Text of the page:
The Central Bank of Nigeria has said it disbursed at least $80m on a weekly basis to enable Nigerians meet their forex responsibilities. This was as part of an effort to address lingering foreign exchange scarcity in the country.
The CBN Governor, Godwin Emefiele, in its 278th Monetary Policy Committee, urged Nigerians not to panic, saying there is enough forex for business owners, travellers and parents with students abroad to meet their obligations. He charged Nigerians to report any bank withholding forex to a special call centre of the apex bank.
Emefiele said, “Part of the measures that we have adopted is that on a weekly basis, the CBN disburses not less than $80m to the banks either for Personal Travel Allowances or payment of school fees.
“We have created a complaint desk where you can call us or call some of our people who will respond. It is like call centres, where people can call that they went to a particular bank and they didn’t get money to pay school fees or they didn’t get money to travel.”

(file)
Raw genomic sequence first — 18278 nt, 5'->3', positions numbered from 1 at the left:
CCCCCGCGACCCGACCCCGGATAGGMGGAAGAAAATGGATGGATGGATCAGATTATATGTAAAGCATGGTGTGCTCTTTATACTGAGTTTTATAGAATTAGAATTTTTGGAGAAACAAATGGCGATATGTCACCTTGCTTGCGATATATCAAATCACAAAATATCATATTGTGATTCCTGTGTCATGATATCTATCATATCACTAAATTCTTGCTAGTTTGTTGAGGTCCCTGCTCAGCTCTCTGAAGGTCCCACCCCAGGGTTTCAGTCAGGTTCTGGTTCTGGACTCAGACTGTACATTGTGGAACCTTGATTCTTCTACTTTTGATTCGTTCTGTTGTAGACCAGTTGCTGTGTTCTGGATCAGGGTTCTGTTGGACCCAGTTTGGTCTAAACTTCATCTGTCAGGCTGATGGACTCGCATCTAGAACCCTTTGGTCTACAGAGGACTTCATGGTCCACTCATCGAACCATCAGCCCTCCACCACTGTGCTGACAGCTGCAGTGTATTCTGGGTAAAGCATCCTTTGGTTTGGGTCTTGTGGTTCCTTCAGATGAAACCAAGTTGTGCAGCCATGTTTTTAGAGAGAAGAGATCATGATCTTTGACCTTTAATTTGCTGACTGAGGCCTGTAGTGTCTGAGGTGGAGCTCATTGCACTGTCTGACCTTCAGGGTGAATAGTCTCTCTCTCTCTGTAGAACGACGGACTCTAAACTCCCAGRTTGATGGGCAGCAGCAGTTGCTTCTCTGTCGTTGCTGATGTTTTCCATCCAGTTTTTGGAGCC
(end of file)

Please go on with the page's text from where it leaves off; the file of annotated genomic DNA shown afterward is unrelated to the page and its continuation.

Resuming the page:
Emefiele also said Nigeria had not changed from its foreign exchange management policies. He said, “Nigeria has not changed from its foreign exchange management policies. Nigeria still remains on a managed float.
‘What does a managed float regime mean? That the Central Bank, which has a core mandate for foreign exchange management in the country, will run the market, see to how the market operates depending on its readings.
“It might interest us to know that since January, the CBN has not intervened in the I&E window. The market has always operated within a band of around N409 and at some point it attained N412, N413 and it began to move and that is the way it is supposed to go.
Emefiele also said the statement credited to the minister of finance that the country had moved into a flexible exchange rate was not true. However, the governor also disclosed that the MPC retained the Monetary Policy Rate at 11.5 per cent.
It also retained the Cash Reserve Ratio and Liquidity Ratio at 27.5 percent and 30 per cent respectively.